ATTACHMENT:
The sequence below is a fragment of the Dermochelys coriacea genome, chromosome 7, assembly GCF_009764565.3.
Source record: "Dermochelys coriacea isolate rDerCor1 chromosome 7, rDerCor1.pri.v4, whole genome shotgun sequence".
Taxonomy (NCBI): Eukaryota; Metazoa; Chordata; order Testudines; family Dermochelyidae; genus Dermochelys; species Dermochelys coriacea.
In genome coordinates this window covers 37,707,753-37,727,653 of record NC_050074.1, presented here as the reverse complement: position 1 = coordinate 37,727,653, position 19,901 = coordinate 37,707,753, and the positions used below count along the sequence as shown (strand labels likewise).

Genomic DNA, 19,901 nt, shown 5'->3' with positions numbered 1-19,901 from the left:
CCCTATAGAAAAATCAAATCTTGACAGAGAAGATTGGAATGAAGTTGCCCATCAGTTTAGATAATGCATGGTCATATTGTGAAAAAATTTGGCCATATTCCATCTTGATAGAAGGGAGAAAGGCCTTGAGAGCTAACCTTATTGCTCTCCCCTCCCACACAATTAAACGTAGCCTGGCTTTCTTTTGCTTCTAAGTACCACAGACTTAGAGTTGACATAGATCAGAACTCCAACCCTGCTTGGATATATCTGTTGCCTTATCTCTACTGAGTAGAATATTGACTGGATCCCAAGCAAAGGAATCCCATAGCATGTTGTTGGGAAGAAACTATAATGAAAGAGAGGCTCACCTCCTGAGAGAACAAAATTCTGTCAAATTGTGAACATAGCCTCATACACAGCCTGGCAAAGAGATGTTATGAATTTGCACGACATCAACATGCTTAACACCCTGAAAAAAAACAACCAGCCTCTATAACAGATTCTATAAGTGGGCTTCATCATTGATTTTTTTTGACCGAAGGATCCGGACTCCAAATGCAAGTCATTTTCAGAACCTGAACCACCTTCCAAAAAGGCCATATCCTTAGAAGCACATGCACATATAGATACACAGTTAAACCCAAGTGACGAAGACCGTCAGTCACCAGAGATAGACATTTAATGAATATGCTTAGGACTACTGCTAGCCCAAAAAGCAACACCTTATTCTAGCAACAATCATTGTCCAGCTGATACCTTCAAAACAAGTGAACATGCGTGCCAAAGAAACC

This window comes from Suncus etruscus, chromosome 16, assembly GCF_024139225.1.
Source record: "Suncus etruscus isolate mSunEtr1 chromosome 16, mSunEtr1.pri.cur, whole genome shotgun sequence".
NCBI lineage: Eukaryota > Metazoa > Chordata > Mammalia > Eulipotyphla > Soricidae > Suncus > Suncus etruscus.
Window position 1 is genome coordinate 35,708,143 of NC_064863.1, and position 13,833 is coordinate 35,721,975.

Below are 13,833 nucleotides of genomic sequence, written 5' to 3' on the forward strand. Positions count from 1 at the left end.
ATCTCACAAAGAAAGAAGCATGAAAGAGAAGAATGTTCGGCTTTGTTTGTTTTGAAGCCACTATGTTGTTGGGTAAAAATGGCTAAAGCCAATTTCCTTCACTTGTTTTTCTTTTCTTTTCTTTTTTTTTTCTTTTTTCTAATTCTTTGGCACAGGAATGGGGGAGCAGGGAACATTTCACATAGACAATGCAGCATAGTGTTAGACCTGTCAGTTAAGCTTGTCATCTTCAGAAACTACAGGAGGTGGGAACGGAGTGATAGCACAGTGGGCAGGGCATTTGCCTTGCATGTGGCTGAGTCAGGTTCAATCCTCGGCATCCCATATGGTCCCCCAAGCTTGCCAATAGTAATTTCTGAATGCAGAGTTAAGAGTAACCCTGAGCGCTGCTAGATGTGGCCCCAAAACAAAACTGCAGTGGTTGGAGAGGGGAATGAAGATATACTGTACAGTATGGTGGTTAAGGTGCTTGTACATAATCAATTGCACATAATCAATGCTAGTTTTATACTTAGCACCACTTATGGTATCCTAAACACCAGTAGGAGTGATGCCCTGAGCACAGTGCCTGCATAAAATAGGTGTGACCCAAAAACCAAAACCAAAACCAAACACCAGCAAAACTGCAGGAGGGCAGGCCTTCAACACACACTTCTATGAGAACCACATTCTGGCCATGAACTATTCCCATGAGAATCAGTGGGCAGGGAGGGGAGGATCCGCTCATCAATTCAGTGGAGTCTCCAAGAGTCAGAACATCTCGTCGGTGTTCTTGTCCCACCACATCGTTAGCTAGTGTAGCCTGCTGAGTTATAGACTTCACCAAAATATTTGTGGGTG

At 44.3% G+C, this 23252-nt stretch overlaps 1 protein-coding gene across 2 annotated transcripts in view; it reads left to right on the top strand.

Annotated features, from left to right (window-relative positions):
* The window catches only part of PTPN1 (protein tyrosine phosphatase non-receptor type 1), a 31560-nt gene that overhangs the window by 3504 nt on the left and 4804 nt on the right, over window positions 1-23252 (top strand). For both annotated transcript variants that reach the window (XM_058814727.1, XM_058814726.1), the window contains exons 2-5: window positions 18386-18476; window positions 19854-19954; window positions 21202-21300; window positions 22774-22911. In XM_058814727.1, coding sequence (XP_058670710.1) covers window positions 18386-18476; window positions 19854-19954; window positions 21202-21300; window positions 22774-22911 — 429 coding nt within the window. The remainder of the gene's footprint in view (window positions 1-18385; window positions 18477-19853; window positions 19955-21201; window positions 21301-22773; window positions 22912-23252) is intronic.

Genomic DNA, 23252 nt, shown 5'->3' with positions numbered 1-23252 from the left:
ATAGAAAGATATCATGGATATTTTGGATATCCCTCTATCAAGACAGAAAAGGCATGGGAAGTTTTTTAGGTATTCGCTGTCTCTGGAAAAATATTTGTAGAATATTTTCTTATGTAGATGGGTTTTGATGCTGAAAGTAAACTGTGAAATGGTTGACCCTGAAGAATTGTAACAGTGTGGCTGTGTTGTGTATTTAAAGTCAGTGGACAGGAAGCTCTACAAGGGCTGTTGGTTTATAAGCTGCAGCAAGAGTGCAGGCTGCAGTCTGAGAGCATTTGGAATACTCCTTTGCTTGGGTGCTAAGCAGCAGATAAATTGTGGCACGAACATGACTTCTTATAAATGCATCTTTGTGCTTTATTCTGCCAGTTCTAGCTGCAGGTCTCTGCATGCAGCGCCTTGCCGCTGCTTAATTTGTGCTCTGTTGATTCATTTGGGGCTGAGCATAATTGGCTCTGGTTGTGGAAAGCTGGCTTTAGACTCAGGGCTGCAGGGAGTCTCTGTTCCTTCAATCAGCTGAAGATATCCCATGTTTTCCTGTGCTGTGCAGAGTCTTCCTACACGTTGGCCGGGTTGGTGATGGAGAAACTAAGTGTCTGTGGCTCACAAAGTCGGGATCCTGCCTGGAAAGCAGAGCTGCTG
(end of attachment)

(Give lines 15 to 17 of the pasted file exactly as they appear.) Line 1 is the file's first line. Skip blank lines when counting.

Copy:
* The window catches only part of PTPN1 (protein tyrosine phosphatase non-receptor type 1), a 31560-nt gene that overhangs the window by 3504 nt on the left and 4804 nt on the right, over window positions 1-23252 (top strand). For both annotated transcript variants that reach the window (XM_058814727.1, XM_058814726.1), the window contains exons 2-5: window positions 18386-18476; window positions 19854-19954; window positions 21202-21300; window positions 22774-22911. In XM_058814727.1, coding sequence (XP_058670710.1) covers window positions 18386-18476; window positions 19854-19954; window positions 21202-21300; window positions 22774-22911 — 429 coding nt within the window. The remainder of the gene's footprint in view (window positions 1-18385; window positions 18477-19853; window positions 19955-21201; window positions 21301-22773; window positions 22912-23252) is intronic.

Genomic DNA, 23252 nt, shown 5'->3' with positions numbered 1-23252 from the left:
ATAGAAAGATATCATGGATATTTTGGATATCCCTCTATCAAGACAGAAAAGGCATGGGAAGTTTTTTAGGTATTCGCTGTCTCTGGAAAAATATTTGTAGAATATTTTCTTATGTAGATGGGTTTTGATGCTGAAAGTAAACTGTGAAATGGTTGACCCTGAAGAATTGTAACAGTGTGGCTGTGTTGTGTATTTAAAGTCAGTGGACAGGAAGCTCTACAAGGGCTGTTGGTTTATAAGCTGCAGCAAGAGTGCAGGCTGCAGTCTGAGAGCATTTGGAATACTCCTTTGCTTGGGTGCTAAGCAGCAGATAAATTGTGGCACGAACATGACTTCTTATAAATGCATCTTTGTGCTTTATTCTGCCAGTTCTAGCTGCAGGTCTCTGCATGCAGCGCCTTGCCGCTGCTTAATTTGTGCTCTGTTGATTCATTTGGGGCTGAGCATAATTGGCTCTGGTTGTGGAAAGCTGGCTTTAGACTCAGGGCTGCAGGGAGTCTCTGTTCCTTCAATCAGCTGAAGATATCCCATGTTTTCCTGTGCTGTGCAGAGTCTTCCTACACGTTGGCCGGGTTGGTGATGGAGAAACTAAGTGTCTGTGGCTCACAAAGTCGGGATCCTGCCTGGAAAGCAGAGCTGCTG